Daniel E. Spratt, MD, on Prostate Cancer: Relugolix vs Leuprolide
2020 ASTRO Annual Meeting
Daniel E. Spratt, MD, of the University of Michigan Rogel Cancer Center, discusses phase III results of the HERO trial, which suggested benefits of the oral medication relugolix: a substantially faster time to castration with longer duration, fewer cardiac events, and a faster return to normal testosterone levels compared with leuroplide (Abstract 35).
Paul Sargos, MD, of the Institut Bergonié, discusses phase III findings from the GETUG-AFU 17 study, which compared adjuvant vs early salvage radiotherapy, both combined with short-term androgen-deprivation therapy after radical prostatectomy for localized prostate cancer. Although lacking statistical power, the study showed no benefit in event-free survival for adjuvant compared to salvage radiotherapy (Abstract 33).
Linda G.W. Kerkmeijer, MD, PhD, of the University Medical Center Utrecht and Radboud University Medical Center, discusses results from the phase III FLAME trial, which explored the question of whether biochemical disease–free survival can be improved by adding a focal boost to the intraprostatic lesion in whole-gland external-beam radiotherapy for patients with intermediate- and high-risk prostate cancers (Abstract 126).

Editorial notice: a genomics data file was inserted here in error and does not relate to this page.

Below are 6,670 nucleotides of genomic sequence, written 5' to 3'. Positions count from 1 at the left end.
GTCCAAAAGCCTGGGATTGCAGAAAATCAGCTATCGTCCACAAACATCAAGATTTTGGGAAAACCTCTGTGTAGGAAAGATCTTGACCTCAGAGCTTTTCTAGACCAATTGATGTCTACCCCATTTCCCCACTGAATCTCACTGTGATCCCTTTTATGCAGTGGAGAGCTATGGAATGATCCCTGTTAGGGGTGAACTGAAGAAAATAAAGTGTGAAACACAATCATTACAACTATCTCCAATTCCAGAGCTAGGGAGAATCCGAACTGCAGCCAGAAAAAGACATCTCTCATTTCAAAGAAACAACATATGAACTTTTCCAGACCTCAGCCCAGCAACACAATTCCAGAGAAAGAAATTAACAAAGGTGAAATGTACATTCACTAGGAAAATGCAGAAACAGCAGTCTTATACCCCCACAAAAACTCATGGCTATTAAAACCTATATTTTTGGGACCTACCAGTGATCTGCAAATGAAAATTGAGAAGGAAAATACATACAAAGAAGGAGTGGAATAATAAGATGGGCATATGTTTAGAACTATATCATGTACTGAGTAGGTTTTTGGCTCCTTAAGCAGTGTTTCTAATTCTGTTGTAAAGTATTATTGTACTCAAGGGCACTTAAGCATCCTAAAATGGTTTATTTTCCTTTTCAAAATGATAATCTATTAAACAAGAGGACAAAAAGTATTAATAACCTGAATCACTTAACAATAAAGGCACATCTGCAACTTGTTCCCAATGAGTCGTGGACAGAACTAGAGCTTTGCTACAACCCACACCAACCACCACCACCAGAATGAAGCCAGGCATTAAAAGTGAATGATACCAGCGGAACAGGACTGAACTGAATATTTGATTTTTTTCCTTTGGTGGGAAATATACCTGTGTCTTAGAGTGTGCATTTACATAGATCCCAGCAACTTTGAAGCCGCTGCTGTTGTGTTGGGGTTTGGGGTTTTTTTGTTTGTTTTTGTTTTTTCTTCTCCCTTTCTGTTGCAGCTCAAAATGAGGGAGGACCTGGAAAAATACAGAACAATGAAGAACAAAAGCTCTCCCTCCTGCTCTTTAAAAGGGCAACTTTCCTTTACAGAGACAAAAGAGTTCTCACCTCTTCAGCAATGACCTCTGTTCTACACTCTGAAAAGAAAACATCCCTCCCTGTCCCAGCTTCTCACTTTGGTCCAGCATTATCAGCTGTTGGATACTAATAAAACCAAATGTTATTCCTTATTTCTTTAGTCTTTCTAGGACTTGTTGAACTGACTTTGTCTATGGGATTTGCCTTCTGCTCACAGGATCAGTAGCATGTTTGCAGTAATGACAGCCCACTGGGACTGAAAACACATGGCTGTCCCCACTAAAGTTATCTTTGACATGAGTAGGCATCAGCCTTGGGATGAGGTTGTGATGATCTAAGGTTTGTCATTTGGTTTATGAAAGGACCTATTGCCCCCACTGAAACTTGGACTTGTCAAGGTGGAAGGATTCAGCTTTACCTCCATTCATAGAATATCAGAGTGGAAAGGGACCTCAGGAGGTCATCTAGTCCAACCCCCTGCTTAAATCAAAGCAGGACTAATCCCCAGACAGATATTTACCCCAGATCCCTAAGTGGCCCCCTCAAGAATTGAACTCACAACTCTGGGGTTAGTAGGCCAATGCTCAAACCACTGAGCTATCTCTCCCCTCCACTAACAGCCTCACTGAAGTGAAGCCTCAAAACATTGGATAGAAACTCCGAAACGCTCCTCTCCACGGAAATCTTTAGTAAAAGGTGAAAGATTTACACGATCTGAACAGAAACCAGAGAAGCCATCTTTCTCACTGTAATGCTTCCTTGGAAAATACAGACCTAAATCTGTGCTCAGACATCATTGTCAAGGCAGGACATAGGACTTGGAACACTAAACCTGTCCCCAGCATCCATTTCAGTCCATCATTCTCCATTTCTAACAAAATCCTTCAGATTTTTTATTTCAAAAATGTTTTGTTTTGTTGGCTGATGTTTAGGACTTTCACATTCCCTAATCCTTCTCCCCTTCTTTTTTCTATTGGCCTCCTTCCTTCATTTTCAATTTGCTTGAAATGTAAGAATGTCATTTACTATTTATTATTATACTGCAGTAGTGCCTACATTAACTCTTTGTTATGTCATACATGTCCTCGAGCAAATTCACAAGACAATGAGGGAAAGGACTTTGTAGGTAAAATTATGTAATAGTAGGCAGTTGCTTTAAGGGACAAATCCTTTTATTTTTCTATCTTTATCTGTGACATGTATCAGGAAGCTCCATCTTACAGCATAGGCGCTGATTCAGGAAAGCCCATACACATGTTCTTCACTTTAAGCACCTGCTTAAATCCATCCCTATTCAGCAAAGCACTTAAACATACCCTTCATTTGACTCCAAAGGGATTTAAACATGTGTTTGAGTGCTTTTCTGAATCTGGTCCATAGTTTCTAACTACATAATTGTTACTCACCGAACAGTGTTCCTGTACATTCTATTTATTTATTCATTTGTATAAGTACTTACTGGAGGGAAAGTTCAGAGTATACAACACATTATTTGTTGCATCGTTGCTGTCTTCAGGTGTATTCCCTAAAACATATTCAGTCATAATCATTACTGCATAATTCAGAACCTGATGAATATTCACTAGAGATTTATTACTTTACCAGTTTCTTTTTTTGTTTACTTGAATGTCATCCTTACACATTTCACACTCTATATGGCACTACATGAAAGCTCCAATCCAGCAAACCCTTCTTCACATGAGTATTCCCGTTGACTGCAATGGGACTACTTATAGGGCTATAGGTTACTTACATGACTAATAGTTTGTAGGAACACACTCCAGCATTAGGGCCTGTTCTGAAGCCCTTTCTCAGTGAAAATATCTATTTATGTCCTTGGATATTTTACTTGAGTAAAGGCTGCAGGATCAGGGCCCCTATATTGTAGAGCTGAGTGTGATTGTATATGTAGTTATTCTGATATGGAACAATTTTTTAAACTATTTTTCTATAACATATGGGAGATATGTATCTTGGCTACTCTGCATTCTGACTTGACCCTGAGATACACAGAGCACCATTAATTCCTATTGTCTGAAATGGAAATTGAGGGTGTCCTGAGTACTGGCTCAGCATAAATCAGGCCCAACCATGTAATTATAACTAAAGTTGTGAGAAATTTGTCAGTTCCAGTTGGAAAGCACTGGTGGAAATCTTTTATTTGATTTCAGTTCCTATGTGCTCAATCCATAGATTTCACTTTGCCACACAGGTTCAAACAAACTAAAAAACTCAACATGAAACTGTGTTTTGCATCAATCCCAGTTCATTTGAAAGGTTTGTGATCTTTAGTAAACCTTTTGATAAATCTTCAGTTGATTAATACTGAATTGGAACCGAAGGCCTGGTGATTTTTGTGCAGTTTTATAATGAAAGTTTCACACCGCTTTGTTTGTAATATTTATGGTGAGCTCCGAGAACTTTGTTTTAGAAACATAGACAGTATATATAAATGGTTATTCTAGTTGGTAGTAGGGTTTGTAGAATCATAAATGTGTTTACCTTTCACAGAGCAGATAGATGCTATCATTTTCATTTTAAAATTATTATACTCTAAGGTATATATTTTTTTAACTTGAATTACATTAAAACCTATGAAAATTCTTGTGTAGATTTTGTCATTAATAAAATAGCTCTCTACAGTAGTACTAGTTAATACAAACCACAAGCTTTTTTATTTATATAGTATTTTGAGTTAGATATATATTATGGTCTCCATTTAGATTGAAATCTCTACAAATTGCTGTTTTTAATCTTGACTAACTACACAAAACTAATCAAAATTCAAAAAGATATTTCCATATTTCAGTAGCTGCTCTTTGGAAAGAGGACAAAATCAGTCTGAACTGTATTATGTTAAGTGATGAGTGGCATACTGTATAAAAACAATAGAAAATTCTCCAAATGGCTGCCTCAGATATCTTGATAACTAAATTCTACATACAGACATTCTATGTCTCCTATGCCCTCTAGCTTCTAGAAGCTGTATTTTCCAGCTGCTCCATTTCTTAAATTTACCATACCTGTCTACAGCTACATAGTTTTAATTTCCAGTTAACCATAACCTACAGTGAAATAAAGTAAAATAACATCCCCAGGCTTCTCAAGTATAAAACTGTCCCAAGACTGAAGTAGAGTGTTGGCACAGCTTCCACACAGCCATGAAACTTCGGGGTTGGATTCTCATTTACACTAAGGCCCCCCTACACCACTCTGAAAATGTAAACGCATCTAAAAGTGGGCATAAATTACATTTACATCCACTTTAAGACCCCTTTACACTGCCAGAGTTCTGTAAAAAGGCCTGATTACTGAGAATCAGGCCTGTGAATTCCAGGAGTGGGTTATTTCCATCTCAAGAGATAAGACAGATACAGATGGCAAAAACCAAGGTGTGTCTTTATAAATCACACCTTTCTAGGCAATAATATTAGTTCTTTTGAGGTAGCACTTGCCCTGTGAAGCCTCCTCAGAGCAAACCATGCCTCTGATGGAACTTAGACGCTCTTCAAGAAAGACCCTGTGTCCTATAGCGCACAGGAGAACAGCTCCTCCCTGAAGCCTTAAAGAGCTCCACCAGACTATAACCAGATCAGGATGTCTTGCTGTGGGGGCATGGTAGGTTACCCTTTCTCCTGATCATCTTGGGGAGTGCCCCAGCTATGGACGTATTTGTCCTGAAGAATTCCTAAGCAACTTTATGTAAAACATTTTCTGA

Daniel E. Spratt, MD, of the University of Michigan Rogel Cancer Center, discusses a pooled analysis of two phase III trials showing adjuvant androgen-deprivation therapy (ADT) improves biochemical control and reduces distant metastasis when compared with a neoadjuvant approach, with no difference in late gastrointestinal or genitourinary toxicities. The analysis also showed that delaying radiotherapy to deliver neoadjuvant ADT did not benefit most patients (Abstract 32).
Jing Li, MD, PhD, of The University of Texas MD Anderson Cancer Center, discusses phase III results showing the use of stereotactic radiosurgery in patients with 4 to 15 brain metastases, compared with whole-brain radiotherapy, may better preserve cognitive function and minimize the interruption of systemic therapy without compromising overall survival (Abstract 41).
Justin Oh, MD, of the University of British Columbia, discusses results from the ASCENDE-RT trial, which compared a low-dose–rate brachytherapy boost to a dose-escalated external-beam boost for patients with high- and intermediate-risk prostate cancers (Abstract 127).